21/06/2013 - Norway is better placed to cope with population ageing than most other countries. But it could still do more to improve incentives and opportunities for people to stay working longer which would help ensure the country’s long-term future, according to a new OECD report.
Ageing and Employment Policies: Norway 2013, Working Better with Age says that Norway has well-managed petroleum wealth, low unemployment and later retirement than in most other OECD countries. It also has the fourth-highest employment rate for the age group 55-64 in the OECD area, at 71% in 2012.
But Norway’s labour market has a large share of older people on disability benefit: 19.6% of those aged 55-59 in the first quarter of 2012, and 30.5% of those aged 60-64.
The 2011 pension reform allows flexible retirement between the ages of 62 and 75 and improves incentives to work. But only about 40% of all new pensioners are affected substantially by the new rules. Old age pensions for disabled people are to a large extent calculated as they were in the former pension system, and economic incentives to work are not much changed for public sector employees.
In addition, there is not enough consistency in the setting of age limits in the accrual of additional pension rights, employment protection legislation and other rules concerning mandatory retirement. Also, even if most older workers in Norway are in stable and high-quality jobs, they experience a very low hiring rate, one-third of the OECD average. Negative stereotypes still need to be actively tackled. Part-time work is more frequent among older workers in Norway than on average in OECD countries and, while it may give some workers more flexibility, it can also prove stressful and may represent an underutilisation of the labour force.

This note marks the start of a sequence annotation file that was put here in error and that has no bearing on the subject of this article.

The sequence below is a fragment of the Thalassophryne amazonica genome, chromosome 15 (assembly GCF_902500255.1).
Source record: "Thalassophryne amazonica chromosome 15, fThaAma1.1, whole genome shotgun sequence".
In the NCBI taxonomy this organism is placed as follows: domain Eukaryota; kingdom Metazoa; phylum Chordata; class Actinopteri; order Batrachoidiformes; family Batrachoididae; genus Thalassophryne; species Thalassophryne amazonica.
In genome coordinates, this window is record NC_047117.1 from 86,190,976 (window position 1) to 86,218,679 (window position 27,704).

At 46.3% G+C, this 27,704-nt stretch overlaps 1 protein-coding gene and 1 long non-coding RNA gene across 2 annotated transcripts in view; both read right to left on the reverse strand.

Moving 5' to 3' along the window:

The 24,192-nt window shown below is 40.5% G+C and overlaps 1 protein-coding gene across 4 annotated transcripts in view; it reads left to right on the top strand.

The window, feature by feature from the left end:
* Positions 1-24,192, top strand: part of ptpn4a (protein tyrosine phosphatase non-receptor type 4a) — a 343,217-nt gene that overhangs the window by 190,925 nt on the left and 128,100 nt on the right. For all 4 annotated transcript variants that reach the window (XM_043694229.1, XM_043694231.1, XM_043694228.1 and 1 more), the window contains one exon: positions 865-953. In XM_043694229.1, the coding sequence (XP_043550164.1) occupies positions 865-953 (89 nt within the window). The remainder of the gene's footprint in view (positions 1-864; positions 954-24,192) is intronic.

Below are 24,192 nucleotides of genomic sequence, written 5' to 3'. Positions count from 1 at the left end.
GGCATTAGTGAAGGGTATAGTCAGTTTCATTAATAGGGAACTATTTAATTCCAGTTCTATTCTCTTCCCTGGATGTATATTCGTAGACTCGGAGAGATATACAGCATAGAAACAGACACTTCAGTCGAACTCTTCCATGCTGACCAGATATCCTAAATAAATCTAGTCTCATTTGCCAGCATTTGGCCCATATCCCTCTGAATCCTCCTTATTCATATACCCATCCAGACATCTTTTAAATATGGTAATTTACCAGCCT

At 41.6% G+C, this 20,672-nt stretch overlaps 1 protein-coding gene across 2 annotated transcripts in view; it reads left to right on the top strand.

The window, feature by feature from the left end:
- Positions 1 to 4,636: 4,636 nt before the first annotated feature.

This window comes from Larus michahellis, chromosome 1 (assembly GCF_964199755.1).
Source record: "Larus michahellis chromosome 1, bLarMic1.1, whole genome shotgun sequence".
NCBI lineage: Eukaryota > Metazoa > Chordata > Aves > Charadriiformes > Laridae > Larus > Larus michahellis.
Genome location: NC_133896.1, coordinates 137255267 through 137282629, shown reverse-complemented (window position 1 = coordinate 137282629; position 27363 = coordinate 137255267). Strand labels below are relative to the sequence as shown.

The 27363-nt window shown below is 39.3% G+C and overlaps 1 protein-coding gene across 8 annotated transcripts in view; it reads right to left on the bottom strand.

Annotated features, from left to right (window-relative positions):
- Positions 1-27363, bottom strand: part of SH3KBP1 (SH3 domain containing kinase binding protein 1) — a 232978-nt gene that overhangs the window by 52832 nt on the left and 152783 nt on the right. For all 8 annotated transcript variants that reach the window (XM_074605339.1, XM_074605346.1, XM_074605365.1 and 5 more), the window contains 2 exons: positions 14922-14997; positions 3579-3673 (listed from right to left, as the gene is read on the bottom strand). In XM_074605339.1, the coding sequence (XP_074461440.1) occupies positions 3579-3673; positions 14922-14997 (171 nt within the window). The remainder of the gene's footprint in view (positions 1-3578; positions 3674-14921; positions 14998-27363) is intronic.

To address these challenges, the OECD recommends that Norway:
- Align second-pillar pension schemes for public sector employees with the main principles of the reformed national insurance scheme.
- Strengthen gate keeping to the disability scheme, in order to reduce inflows.
- Ensure greater age neutrality in employers’ personnel decisions, starting with the hiring process. An objective could be for the hiring rate of older workers in Norway to reach the OECD average.
- Simplify and co-ordinate age limit rules, with a view to removing age as a mandatory reason for retirement.
- Ensure that the legislative and organisational framework is neutral with regard to part-time and full-time jobs, and support initiatives to promote a “full-time culture”.
For further information or comment, journalists should contact Hilde Olsen (tel. + 33 1 45 24 76) or Anne Sonnet (tel. + 33 1 45 24 91 69) of the OECD’s Employment, Labour and Social Affairs directorate.
Visit www.oecd.org/els/employment/olderworkers for more information. The report is available on request to firstname.lastname@example.org